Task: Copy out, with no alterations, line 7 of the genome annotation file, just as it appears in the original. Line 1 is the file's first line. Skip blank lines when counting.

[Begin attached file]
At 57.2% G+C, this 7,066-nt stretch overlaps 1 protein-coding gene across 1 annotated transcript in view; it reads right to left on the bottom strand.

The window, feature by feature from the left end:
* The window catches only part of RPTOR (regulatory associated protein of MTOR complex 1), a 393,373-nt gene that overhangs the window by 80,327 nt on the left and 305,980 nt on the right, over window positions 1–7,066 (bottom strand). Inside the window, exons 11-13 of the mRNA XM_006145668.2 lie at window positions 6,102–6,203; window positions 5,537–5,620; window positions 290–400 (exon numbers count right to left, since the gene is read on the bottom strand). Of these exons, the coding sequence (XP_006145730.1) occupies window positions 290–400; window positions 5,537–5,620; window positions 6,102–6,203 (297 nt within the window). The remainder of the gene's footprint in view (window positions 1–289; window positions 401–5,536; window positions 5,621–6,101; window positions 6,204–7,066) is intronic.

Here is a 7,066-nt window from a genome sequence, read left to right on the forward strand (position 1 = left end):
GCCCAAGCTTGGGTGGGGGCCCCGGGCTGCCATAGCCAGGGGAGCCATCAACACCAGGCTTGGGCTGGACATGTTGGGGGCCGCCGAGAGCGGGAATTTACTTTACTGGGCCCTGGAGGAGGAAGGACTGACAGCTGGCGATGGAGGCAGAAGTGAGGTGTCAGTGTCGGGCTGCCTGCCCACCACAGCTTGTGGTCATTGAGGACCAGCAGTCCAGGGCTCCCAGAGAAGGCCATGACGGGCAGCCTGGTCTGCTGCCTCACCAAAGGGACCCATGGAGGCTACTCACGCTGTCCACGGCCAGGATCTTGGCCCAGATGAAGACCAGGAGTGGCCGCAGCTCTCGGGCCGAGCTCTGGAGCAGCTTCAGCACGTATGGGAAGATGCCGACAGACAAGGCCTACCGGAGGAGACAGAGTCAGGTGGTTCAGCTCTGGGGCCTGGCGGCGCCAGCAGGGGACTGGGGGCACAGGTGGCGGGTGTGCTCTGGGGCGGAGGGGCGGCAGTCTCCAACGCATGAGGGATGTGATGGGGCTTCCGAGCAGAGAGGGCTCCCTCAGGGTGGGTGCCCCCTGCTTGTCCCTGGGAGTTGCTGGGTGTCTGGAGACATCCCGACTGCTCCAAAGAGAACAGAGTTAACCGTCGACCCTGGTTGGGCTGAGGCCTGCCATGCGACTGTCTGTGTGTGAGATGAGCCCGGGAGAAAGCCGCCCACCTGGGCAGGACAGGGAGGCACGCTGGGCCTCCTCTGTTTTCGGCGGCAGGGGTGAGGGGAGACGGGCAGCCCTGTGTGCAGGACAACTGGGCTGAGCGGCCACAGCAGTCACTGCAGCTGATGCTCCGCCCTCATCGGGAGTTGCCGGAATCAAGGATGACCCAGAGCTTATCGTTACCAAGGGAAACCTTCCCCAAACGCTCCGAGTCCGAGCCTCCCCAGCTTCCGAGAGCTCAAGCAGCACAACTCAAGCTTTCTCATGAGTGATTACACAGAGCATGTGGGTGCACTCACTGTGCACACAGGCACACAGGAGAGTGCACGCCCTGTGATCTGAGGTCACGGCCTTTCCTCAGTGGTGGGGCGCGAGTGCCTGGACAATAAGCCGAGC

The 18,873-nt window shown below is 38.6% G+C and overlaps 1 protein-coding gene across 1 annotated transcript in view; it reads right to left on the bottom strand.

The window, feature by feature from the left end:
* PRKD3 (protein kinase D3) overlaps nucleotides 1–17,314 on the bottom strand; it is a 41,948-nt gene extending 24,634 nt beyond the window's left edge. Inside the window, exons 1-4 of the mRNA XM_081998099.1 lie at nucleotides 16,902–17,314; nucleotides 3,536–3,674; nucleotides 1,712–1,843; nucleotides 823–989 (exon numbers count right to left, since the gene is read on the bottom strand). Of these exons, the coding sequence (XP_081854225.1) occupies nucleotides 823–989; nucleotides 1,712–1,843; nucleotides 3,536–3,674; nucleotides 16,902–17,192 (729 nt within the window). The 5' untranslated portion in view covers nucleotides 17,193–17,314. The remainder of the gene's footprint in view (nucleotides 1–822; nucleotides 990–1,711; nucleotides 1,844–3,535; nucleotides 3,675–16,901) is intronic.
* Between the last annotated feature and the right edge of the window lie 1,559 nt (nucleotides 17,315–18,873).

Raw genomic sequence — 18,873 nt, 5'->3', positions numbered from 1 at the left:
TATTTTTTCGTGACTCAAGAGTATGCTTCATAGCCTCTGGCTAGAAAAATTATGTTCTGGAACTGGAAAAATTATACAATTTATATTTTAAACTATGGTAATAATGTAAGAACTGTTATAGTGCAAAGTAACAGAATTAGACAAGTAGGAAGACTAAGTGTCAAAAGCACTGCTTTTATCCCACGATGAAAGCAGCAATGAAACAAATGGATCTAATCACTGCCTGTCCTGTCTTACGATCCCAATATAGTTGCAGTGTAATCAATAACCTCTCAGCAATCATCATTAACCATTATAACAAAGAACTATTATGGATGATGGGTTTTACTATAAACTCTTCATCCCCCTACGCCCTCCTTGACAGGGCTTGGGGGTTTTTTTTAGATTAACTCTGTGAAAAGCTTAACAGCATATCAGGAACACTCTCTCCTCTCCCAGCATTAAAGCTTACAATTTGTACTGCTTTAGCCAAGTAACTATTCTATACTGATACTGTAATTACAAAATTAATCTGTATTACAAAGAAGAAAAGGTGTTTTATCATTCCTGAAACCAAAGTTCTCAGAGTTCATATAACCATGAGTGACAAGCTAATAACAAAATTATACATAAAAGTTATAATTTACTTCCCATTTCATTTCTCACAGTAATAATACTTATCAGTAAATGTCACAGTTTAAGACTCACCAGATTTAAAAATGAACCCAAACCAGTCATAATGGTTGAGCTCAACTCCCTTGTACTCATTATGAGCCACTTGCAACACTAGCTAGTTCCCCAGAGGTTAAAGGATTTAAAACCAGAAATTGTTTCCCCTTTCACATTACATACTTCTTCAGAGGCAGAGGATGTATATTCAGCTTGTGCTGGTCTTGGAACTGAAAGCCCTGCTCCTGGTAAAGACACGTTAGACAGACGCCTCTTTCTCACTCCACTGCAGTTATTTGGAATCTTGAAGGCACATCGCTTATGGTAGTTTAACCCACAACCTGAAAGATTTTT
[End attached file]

The window, feature by feature from the left end: